Some foreign companies also have been stepping up their U.S. manufacturing. The U.S. unit of Japan’s Yaskawa Electric Corp. 6506.TO -2.11% recently decided to make a new line of electrical motor controls for heating and ventilation equipment at its plant in Buffalo Grove, Ill., rather than in China. Craig Espevik, a vice president at Yaskawa, said the cost of the parts will be about 10% higher, even after shipping costs are included, mainly because of higher wages in the U.S. But producing the parts here will allow for quicker deliveries to customers, lower inventories and more customization.
In April, U.S. Sen. Debbie Stabenow, a Democrat from Michigan, announced legislation dubbed the Bring Jobs Home Act. The bill would provide tax breaks to help companies cover the cost of moving production back to the U.S. and ban tax deductions for the expenses of moving operations abroad.
MIT’s Dr. Simchi-Levi said lower U.S. corporate taxes would help bring more manufacturing back. He said it wasn’t yet clear whether the reshoring trend will result in a large amount of U.S. job growth. Some of the jobs will be low-paid assembly work, he noted.
Even so, he called reshoring an encouraging development: “Once you start this process, there is no telling where it ends.”
The complete results of the MIT survey are due to be presented at a Forum for Supply Chain Innovation conference July 25 at the university in Cambridge, Mass.
By: Will Oremus
Former Alaska Senator Ted Stevens called the Internet “a series of tubes.” Sociologically, it’s something more than that, but on a physical level, he’s basically right. Easy as it is to forget, the information that appears on our screen generally travels first through a vast network of fiber-optic cables.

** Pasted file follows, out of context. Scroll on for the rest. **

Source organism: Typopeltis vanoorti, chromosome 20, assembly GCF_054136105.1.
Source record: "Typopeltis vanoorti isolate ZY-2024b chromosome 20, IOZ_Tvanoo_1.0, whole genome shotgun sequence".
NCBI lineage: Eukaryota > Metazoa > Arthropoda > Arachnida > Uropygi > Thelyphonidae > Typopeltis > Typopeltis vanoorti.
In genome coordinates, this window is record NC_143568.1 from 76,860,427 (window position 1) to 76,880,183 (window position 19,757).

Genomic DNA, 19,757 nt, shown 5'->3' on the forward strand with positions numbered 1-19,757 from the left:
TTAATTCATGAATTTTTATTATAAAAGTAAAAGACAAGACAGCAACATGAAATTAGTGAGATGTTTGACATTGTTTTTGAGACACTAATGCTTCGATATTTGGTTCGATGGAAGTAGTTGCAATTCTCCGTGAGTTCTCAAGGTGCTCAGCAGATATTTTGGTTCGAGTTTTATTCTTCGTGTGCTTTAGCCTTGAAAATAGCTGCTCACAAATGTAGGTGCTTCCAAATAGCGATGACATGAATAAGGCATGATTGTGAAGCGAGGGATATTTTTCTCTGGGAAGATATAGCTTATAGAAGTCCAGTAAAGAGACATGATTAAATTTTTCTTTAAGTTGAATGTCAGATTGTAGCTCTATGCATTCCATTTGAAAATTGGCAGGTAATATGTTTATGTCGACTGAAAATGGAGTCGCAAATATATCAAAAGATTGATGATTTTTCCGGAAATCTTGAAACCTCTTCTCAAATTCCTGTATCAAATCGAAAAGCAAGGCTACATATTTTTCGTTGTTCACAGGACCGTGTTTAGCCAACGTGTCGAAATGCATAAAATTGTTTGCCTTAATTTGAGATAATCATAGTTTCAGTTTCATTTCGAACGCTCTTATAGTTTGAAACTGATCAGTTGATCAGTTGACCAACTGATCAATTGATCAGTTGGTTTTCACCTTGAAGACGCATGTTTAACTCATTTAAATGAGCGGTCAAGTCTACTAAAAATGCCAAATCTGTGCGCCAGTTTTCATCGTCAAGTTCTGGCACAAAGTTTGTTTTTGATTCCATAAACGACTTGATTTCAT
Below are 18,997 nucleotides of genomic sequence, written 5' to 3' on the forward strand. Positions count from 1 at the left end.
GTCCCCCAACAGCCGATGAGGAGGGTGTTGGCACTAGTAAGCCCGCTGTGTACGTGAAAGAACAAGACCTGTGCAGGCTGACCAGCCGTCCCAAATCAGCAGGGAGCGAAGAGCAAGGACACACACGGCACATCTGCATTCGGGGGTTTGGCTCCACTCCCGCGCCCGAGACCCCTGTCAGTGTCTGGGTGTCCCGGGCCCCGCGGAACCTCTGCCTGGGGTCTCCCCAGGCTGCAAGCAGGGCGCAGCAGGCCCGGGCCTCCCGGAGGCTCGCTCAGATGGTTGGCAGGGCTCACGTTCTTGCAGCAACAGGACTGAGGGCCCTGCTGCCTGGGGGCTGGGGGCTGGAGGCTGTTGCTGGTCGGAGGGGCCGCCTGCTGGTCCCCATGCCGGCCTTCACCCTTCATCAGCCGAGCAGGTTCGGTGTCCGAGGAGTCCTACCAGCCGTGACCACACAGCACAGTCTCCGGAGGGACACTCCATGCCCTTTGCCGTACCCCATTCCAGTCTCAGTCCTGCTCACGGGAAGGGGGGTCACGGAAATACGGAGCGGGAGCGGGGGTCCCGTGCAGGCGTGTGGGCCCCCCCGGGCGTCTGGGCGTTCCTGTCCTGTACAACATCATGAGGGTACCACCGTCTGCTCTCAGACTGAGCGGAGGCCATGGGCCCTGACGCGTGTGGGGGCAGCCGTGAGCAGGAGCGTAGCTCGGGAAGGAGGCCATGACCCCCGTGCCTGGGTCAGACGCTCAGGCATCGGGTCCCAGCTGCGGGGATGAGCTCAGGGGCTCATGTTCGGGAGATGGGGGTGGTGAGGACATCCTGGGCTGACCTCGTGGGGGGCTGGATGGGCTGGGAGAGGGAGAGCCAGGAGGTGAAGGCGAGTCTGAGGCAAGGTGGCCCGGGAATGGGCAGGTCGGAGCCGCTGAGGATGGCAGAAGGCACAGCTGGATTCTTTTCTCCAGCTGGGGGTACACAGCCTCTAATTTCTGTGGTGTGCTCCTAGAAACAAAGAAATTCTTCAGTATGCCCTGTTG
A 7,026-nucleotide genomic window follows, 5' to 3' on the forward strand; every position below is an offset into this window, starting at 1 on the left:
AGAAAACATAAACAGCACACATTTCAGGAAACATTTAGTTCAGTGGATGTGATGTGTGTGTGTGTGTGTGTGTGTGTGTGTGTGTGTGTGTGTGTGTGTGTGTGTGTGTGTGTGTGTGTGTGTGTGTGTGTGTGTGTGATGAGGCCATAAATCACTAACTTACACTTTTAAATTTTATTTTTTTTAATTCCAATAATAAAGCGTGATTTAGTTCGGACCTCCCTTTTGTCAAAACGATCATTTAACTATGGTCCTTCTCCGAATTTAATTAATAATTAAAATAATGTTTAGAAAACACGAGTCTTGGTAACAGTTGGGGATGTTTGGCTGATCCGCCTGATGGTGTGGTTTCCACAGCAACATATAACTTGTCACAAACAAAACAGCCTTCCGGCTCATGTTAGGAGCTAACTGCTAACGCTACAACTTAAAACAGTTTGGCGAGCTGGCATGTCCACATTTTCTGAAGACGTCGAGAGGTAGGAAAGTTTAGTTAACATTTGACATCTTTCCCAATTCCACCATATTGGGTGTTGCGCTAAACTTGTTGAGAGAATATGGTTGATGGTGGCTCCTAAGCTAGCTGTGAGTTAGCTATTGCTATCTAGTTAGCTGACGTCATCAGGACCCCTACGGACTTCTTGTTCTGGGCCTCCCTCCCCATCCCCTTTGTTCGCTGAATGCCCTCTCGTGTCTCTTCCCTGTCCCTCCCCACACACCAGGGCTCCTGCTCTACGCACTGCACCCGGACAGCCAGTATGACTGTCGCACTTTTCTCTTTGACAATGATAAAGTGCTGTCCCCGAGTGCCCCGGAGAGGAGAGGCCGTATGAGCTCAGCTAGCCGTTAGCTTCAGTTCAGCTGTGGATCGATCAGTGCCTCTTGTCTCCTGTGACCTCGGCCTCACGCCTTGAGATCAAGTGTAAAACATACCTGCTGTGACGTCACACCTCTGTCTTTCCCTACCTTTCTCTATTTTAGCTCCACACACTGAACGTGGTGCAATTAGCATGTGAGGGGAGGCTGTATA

But where exactly does it go on its journey? A new set of images published in this week’s issue of Fortune provides some of the clearest and prettiest pictures yet. They’re based on maps from GeoTel Communications, a company that specializes in “telecommunications geography.” GeoTel’s CEO, Dave Drazen, tells me the information is derived from major U.S. based carriers and publically available sources. He notes that the maps aren’t comprehensive—they don’t include military or government installations, for instance. Still: wow.
The maps—one of the world as viewed from the North Pole, and one of New York City—go along with an article by Andrew Blum in Fortune’s print edition this week. They were visually enhanced by Fortune graphic designer Nicolas Rapp, who also posted them on his blog. They’re reprinted here with GeoTel’s permission.
New York City’s fiber-optic cable routes are concentrated around the financial district. One major hub is the telecommunications building at 60 Hudson Street, in TriBeCa:
The world’s fiber-optic network as viewed from the North Pole:
By: Nathan Yau
Nicolas Rapp dives into the patterns and growth of worldwide shipping in a six-page spread for Fortune Magazine.
“Nearly 90% of all goods traded across borders travel, in part, by sea. Typically a ship will undertake six voyages a year. The fastest-growing routes are between ports in Asia, while goods moving out of that continent account for 43% of all maritime trade, according to IHS Global, an economic forecasting firm. Today the most heavily trafficked sea route is between China and the West Coast of the U.S. The total value of goods that travel from China to the U.S. is four times that of those on the return trip—a clear symbol of America’s trade deficit.”
Despite a gap of a few centuries, the routes today still look a lot like the ones from the 18th century.